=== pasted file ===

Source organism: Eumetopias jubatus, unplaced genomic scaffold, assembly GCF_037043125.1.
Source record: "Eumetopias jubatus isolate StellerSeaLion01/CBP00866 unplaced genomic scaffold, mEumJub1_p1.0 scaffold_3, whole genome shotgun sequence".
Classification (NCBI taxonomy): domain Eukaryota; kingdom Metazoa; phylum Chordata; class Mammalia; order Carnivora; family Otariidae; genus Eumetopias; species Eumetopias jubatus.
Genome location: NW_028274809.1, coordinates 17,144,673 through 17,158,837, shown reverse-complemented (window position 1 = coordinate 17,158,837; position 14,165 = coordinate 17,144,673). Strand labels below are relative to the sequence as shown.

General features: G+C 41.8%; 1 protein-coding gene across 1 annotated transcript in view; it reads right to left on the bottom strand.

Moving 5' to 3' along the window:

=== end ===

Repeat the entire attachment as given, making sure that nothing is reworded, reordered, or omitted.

Source organism: Eumetopias jubatus, unplaced genomic scaffold, assembly GCF_037043125.1.
Source record: "Eumetopias jubatus isolate StellerSeaLion01/CBP00866 unplaced genomic scaffold, mEumJub1_p1.0 scaffold_3, whole genome shotgun sequence".
Classification (NCBI taxonomy): domain Eukaryota; kingdom Metazoa; phylum Chordata; class Mammalia; order Carnivora; family Otariidae; genus Eumetopias; species Eumetopias jubatus.
Genome location: NW_028274809.1, coordinates 17,144,673 through 17,158,837, shown reverse-complemented (window position 1 = coordinate 17,158,837; position 14,165 = coordinate 17,144,673). Strand labels below are relative to the sequence as shown.

General features: G+C 41.8%; 1 protein-coding gene across 1 annotated transcript in view; it reads right to left on the bottom strand.

Moving 5' to 3' along the window: